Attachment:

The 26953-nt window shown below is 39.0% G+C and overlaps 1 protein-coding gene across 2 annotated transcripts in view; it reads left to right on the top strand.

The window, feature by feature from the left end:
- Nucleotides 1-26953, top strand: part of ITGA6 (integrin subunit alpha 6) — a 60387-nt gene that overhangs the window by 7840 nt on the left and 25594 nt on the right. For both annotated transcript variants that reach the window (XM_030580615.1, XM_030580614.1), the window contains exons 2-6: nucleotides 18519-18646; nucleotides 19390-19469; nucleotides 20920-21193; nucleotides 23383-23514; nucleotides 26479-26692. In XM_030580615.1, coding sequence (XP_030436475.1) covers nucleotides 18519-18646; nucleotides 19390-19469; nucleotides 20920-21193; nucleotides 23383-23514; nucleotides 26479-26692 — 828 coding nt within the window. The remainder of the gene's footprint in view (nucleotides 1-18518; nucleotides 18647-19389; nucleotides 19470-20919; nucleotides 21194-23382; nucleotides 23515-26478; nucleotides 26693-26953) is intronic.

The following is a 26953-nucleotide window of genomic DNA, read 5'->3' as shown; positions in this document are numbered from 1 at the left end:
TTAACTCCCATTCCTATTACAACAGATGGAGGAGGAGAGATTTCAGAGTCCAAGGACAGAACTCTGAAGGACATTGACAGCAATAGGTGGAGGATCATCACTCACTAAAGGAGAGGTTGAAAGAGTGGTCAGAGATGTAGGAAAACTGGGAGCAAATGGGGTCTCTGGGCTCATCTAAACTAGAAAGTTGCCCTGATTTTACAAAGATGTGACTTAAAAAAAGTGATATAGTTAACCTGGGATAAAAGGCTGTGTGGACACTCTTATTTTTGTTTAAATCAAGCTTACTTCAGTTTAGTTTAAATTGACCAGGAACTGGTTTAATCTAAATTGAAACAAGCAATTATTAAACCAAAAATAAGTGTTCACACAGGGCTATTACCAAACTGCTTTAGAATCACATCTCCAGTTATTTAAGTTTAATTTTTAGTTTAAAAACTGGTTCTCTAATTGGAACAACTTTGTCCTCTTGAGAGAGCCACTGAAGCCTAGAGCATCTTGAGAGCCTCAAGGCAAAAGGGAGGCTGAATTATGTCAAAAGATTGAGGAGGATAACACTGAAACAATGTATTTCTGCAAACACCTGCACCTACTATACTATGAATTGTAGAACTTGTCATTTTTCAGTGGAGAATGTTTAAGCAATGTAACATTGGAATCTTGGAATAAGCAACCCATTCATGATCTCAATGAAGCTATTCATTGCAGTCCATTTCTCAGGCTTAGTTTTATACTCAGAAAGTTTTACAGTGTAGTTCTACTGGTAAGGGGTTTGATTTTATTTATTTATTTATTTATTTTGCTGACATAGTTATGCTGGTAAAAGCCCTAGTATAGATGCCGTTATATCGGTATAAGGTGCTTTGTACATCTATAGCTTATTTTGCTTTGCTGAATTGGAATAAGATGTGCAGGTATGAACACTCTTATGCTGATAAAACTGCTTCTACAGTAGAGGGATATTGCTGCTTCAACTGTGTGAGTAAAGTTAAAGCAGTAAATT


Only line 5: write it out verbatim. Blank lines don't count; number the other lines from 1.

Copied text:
TTAACTCCCATTCCTATTACAACAGATGGAGGAGGAGAGATTTCAGAGTCCAAGGACAGAACTCTGAAGGACATTGACAGCAATAGGTGGAGGATCATCACTCACTAAAGGAGAGGTTGAAAGAGTGGTCAGAGATGTAGGAAAACTGGGAGCAAATGGGGTCTCTGGGCTCATCTAAACTAGAAAGTTGCCCTGATTTTACAAAGATGTGACTTAAAAAAAGTGATATAGTTAACCTGGGATAAAAGGCTGTGTGGACACTCTTATTTTTGTTTAAATCAAGCTTACTTCAGTTTAGTTTAAATTGACCAGGAACTGGTTTAATCTAAATTGAAACAAGCAATTATTAAACCAAAAATAAGTGTTCACACAGGGCTATTACCAAACTGCTTTAGAATCACATCTCCAGTTATTTAAGTTTAATTTTTAGTTTAAAAACTGGTTCTCTAATTGGAACAACTTTGTCCTCTTGAGAGAGCCACTGAAGCCTAGAGCATCTTGAGAGCCTCAAGGCAAAAGGGAGGCTGAATTATGTCAAAAGATTGAGGAGGATAACACTGAAACAATGTATTTCTGCAAACACCTGCACCTACTATACTATGAATTGTAGAACTTGTCATTTTTCAGTGGAGAATGTTTAAGCAATGTAACATTGGAATCTTGGAATAAGCAACCCATTCATGATCTCAATGAAGCTATTCATTGCAGTCCATTTCTCAGGCTTAGTTTTATACTCAGAAAGTTTTACAGTGTAGTTCTACTGGTAAGGGGTTTGATTTTATTTATTTATTTATTTATTTTGCTGACATAGTTATGCTGGTAAAAGCCCTAGTATAGATGCCGTTATATCGGTATAAGGTGCTTTGTACATCTATAGCTTATTTTGCTTTGCTGAATTGGAATAAGATGTGCAGGTATGAACACTCTTATGCTGATAAAACTGCTTCTACAGTAGAGGGATATTGCTGCTTCAACTGTGTGAGTAAAGTTAAAGCAGTAAATT